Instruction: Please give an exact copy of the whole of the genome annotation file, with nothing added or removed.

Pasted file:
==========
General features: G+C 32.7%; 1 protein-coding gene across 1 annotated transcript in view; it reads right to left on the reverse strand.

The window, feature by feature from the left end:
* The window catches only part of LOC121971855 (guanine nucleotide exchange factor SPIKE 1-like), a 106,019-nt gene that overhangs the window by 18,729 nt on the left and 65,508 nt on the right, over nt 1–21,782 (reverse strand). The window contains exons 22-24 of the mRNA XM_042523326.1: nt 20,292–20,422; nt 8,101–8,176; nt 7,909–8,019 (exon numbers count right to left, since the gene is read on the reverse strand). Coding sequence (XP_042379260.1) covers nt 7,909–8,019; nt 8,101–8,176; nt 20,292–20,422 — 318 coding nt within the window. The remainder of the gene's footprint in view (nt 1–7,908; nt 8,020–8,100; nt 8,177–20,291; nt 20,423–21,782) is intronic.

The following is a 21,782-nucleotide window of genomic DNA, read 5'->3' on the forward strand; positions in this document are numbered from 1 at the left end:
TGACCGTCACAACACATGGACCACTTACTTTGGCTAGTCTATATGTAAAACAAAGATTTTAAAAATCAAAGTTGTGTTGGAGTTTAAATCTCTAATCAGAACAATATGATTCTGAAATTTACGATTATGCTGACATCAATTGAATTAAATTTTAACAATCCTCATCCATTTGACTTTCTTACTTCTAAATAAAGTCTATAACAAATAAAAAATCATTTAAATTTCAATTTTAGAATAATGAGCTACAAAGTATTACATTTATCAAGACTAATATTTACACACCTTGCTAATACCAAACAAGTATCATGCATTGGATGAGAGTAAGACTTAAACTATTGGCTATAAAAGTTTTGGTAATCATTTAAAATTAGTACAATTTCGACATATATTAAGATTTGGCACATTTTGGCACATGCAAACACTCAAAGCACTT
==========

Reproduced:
General features: G+C 32.7%; 1 protein-coding gene across 1 annotated transcript in view; it reads right to left on the reverse strand.

The window, feature by feature from the left end:
* The window catches only part of LOC121971855 (guanine nucleotide exchange factor SPIKE 1-like), a 106,019-nt gene that overhangs the window by 18,729 nt on the left and 65,508 nt on the right, over nt 1–21,782 (reverse strand). The window contains exons 22-24 of the mRNA XM_042523326.1: nt 20,292–20,422; nt 8,101–8,176; nt 7,909–8,019 (exon numbers count right to left, since the gene is read on the reverse strand). Coding sequence (XP_042379260.1) covers nt 7,909–8,019; nt 8,101–8,176; nt 20,292–20,422 — 318 coding nt within the window. The remainder of the gene's footprint in view (nt 1–7,908; nt 8,020–8,100; nt 8,177–20,291; nt 20,423–21,782) is intronic.

The following is a 21,782-nucleotide window of genomic DNA, read 5'->3' on the forward strand; positions in this document are numbered from 1 at the left end:
TGACCGTCACAACACATGGACCACTTACTTTGGCTAGTCTATATGTAAAACAAAGATTTTAAAAATCAAAGTTGTGTTGGAGTTTAAATCTCTAATCAGAACAATATGATTCTGAAATTTACGATTATGCTGACATCAATTGAATTAAATTTTAACAATCCTCATCCATTTGACTTTCTTACTTCTAAATAAAGTCTATAACAAATAAAAAATCATTTAAATTTCAATTTTAGAATAATGAGCTACAAAGTATTACATTTATCAAGACTAATATTTACACACCTTGCTAATACCAAACAAGTATCATGCATTGGATGAGAGTAAGACTTAAACTATTGGCTATAAAAGTTTTGGTAATCATTTAAAATTAGTACAATTTCGACATATATTAAGATTTGGCACATTTTGGCACATGCAAACACTCAAAGCACTT